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Lowry’s Short Term Index is our proprietary short-term measure of investors’ demand for equities. Typically, this indicator oscillates between 60 and the low 90s. While readings of 60 or below are historically considered oversold, the gauge is unbounded to the upside, though it has reached above 110 only on rare occasions.

The recent explosion in our Short Term Index—from 59 on December 24, 2018, to 103 on January 18, 2019—along with the 13.6% gain in the S&P 500 Index over the same time frame, has led many to question what this means for the sustainability of the current market rally.

To gain the historical perspective necessary to address this concern, we examined market data from 1940 to the present. Specifically, we cited comparable instances of robust short-duration expansions in the Short Term Index and then recorded the S&P 500 Index’s condition one month, three months, one year, and two years after the Short Term Index’s initial observation low. With the recent rise in the Short Term Index of 44 points in just over three weeks, we used a 40-point gain from oversold levels (< 60) in less than a month as factors to identify similar instances for backtesting.

Excluding the current observation, this set of criteria has been met only nine times over the course of 80 years.

Complete results are provided in Table 1. Apart from the first occurrence, which was contained in the 1937–1942 bear market and was immediately preceded by a vertical one-month, 26% drop, each of the other observations represented significant intermediate-term market bottoms. Another key distinction of the 1940 observation is that it was the only one that did not coincide with a new intermediate-trend buy signal based on the movement of Lowry’s Buying Power and Selling Pressure Indexes—our intermediate-term measures of investors’ demand and supply. Of all observations, despite an average one-month gain of nearly 10%, the S&P 500 Index was still higher by 30.1% one year later and 45.1% higher two years later, on average.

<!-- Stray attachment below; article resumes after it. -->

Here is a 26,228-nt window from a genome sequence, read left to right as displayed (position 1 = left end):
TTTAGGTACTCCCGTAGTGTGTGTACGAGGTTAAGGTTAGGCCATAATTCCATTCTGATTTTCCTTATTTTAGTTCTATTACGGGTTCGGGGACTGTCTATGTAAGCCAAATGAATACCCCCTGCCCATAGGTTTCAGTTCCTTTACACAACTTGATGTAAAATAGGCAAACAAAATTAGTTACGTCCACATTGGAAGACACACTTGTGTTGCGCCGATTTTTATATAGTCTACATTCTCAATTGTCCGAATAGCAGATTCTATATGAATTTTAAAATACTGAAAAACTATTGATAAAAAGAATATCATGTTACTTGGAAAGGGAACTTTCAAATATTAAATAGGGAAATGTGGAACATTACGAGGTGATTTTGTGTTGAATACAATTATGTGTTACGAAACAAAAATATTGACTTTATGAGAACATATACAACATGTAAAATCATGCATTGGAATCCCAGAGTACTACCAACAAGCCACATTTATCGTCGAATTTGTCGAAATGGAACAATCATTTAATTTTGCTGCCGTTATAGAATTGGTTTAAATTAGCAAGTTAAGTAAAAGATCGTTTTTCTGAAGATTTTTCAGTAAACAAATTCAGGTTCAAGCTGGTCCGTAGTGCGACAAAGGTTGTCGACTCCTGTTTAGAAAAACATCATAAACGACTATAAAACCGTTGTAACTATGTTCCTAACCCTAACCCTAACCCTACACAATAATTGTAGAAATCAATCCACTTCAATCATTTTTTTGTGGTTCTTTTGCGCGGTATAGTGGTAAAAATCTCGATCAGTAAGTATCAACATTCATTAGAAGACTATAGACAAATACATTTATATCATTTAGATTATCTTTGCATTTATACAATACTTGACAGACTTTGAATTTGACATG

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Source: Lowry Research

The point is that these relatively quick bursts of strong demand do not know an “overbought” bound. Rather, these conditions are historically consistent with the accurate identification of lasting market lows and new intermediate-term to long-term uptrends.

To further this point of a significant, sustained market low, we included a column that measures the time to the next 20% drawdown, which was 39 months, on average.

From a similar perspective, cognizant of the fact that stock markets do not abide by specific arbitrary time parameters (e.g., one month, three months, one year, two years), we also measured the percent gain in the S&P 500 to its “cycle high,” or the last high, before the first 20% drawdown.

Finally, it should be noted that, aside from the 1940 occasion, there was only one test of the low—in October 1962—which ultimately confirmed the June 1962 end to the December 1961–June 1962 bear market. The context of that singular test is important to understand since it was news-driven, representing the peak of anxiety during the Cuban missile crisis. So, for those waiting for a significant decline or a test of the December 2018 low to buy, probabilities are historically against a market test given these rare circumstances.

The opinions expressed in this article are those of the author and do not necessarily represent the views of Proactive Advisor Magazine. These opinions are presented for educational purposes only.

Vincent Randazzo, CMT, is a senior market analyst at Lowry Research with more than 15 years of experience in professional equity market research, technical analysis, and market intelligence. Before joining Lowry, Mr. Randazzo was chief market analyst at NASDAQ. He was also director of research at ICAP and a research salesperson at Morgan Stanley and UBS. He has been a Chartered Market Technician (CMT) since 2008. For more information on Lowry Research, please visit

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